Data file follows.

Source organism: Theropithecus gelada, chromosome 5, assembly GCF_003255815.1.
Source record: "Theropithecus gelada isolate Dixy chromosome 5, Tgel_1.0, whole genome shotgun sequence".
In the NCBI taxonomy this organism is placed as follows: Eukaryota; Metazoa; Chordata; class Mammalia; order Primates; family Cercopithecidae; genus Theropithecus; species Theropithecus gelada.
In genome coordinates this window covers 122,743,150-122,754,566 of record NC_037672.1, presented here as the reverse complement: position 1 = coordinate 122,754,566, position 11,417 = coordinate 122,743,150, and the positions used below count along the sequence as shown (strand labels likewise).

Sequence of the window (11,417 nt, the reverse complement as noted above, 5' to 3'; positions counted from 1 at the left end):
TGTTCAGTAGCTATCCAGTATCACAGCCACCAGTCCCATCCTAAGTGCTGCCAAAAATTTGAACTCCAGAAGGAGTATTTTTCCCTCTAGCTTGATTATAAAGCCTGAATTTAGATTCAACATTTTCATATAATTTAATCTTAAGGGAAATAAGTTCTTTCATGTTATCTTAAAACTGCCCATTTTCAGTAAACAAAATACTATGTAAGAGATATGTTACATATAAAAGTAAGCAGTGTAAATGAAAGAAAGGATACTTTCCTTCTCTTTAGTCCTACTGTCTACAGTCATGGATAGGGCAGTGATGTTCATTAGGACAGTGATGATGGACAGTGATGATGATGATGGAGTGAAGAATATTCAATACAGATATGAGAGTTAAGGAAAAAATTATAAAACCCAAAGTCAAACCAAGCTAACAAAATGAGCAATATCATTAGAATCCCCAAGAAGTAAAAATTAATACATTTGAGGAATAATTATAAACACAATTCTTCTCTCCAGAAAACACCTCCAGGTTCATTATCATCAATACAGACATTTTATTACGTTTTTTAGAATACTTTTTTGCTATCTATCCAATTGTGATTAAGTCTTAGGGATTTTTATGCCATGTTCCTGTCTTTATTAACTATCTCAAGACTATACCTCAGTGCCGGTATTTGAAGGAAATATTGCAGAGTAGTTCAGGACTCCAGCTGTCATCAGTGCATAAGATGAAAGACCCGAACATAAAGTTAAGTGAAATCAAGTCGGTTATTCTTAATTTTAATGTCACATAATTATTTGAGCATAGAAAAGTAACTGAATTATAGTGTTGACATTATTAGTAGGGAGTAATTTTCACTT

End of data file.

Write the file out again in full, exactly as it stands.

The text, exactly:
Source organism: Theropithecus gelada, chromosome 5, assembly GCF_003255815.1.
Source record: "Theropithecus gelada isolate Dixy chromosome 5, Tgel_1.0, whole genome shotgun sequence".
In the NCBI taxonomy this organism is placed as follows: Eukaryota; Metazoa; Chordata; class Mammalia; order Primates; family Cercopithecidae; genus Theropithecus; species Theropithecus gelada.
In genome coordinates this window covers 122,743,150-122,754,566 of record NC_037672.1, presented here as the reverse complement: position 1 = coordinate 122,754,566, position 11,417 = coordinate 122,743,150, and the positions used below count along the sequence as shown (strand labels likewise).

Sequence of the window (11,417 nt, the reverse complement as noted above, 5' to 3'; positions counted from 1 at the left end):
TGTTCAGTAGCTATCCAGTATCACAGCCACCAGTCCCATCCTAAGTGCTGCCAAAAATTTGAACTCCAGAAGGAGTATTTTTCCCTCTAGCTTGATTATAAAGCCTGAATTTAGATTCAACATTTTCATATAATTTAATCTTAAGGGAAATAAGTTCTTTCATGTTATCTTAAAACTGCCCATTTTCAGTAAACAAAATACTATGTAAGAGATATGTTACATATAAAAGTAAGCAGTGTAAATGAAAGAAAGGATACTTTCCTTCTCTTTAGTCCTACTGTCTACAGTCATGGATAGGGCAGTGATGTTCATTAGGACAGTGATGATGGACAGTGATGATGATGATGGAGTGAAGAATATTCAATACAGATATGAGAGTTAAGGAAAAAATTATAAAACCCAAAGTCAAACCAAGCTAACAAAATGAGCAATATCATTAGAATCCCCAAGAAGTAAAAATTAATACATTTGAGGAATAATTATAAACACAATTCTTCTCTCCAGAAAACACCTCCAGGTTCATTATCATCAATACAGACATTTTATTACGTTTTTTAGAATACTTTTTTGCTATCTATCCAATTGTGATTAAGTCTTAGGGATTTTTATGCCATGTTCCTGTCTTTATTAACTATCTCAAGACTATACCTCAGTGCCGGTATTTGAAGGAAATATTGCAGAGTAGTTCAGGACTCCAGCTGTCATCAGTGCATAAGATGAAAGACCCGAACATAAAGTTAAGTGAAATCAAGTCGGTTATTCTTAATTTTAATGTCACATAATTATTTGAGCATAGAAAAGTAACTGAATTATAGTGTTGACATTATTAGTAGGGAGTAATTTTCACTT